Various locations: On 8 April, the Organisation for the Prohibition of Chemical Weapons (OPCW) published a report that accused the Government of Syria of launching three high-profile chemical attacks in Ltamenah in northern Syria in March 2017. The OPCW has verified the use of chemical attacks in Syria in several previous instances; however, this report marks the first instance in which the OPCW directly assigns blame to the Government of Syria for a chemical attack. The agency concludes that the attacks were carried out with support at “the highest levels” of the Syrian air force.
Syria’s accountability gap
The OPCW report is an important piece of evidence in the hands of those seeking accountability for war crimes in Syria. In terms of realpolitik, however, the findings are likely to have a mixed impact. The findings reaffirm the work of a multitude of international assessments, including those of individual foreign governments. However, political fallout is likely to be more considerable and lasting. The fiercest international critics of the Government of Syria and its allies have already used the findings to justify their political stances vis-a-vis Syria. Moreover, the report’s findings complicate the cautious or limited engagement with Damascus that some actors in the international Syria response have already begun contemplating. In the long term, the most important impact of the findings will likely be felt in international sanctions regimes. By increasing the political pressure on the Government of Syria, the report will likely lay out a further impediment to lifting restrictive measures on Syria, including the forthcoming Caesar sanctions (see: Syria Update 6 April).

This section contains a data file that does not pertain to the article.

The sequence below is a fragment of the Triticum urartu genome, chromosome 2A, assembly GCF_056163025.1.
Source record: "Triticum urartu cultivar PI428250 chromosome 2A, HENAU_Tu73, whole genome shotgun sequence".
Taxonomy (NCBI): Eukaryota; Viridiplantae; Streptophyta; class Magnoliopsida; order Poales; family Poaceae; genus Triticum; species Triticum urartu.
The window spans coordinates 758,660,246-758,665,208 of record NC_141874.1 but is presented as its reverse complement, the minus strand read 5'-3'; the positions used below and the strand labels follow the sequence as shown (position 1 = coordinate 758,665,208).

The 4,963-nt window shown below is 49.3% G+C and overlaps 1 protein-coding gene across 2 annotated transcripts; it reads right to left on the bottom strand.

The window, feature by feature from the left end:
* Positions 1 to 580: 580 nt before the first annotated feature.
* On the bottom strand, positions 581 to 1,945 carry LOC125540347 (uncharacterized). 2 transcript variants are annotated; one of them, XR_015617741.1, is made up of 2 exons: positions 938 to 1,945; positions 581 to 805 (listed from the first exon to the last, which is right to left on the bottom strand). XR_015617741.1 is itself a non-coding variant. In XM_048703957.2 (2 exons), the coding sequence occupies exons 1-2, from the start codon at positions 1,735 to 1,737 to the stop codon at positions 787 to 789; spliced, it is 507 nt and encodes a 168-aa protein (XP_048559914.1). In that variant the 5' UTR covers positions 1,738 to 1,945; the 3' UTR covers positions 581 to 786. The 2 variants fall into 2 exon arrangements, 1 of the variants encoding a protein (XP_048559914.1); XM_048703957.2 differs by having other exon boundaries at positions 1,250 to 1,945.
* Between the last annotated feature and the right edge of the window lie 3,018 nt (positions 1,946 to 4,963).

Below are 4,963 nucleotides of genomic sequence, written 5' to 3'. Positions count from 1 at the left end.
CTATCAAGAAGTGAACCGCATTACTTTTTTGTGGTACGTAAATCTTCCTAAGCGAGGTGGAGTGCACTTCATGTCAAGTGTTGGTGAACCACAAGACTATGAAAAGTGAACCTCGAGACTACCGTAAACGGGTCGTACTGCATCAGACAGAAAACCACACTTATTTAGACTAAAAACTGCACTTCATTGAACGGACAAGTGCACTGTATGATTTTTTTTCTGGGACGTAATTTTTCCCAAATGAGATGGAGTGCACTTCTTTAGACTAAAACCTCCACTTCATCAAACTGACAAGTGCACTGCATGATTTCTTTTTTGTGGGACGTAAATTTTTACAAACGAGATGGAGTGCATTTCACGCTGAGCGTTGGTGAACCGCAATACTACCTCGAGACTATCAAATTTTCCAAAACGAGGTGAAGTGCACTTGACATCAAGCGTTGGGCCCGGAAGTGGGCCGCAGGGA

Beirut, Lebanon: Newly leaked details of Lebanon’s ‘economic rescue plan’ have triggered a wave of concern from across the country’s political spectrum. Perhaps the most concentrated opposition centers on the potential for a ‘haircut’ on deposits in Lebanon, including the holdings of Syrian depositors. The exact details of how a widely discussed haircut would be executed remain hazy. In principle, such a procedure would pay down Central Bank losses through “exceptional contributions by the largest depositors.” However, news of the possibility was widely rejected by a range of stakeholders. Prime Minister Hassan Diab issued a statement following the cabinet session on 16 April, indicating that no haircut on deposits will be implemented. Nonetheless, rumors that such a procedure may be inevitable persist, as Lebanon restructures debt and reevaluates long-standing totems of state fiscal policy, including the artificial dollar peg for the Lebanese lira.
Deposits at risk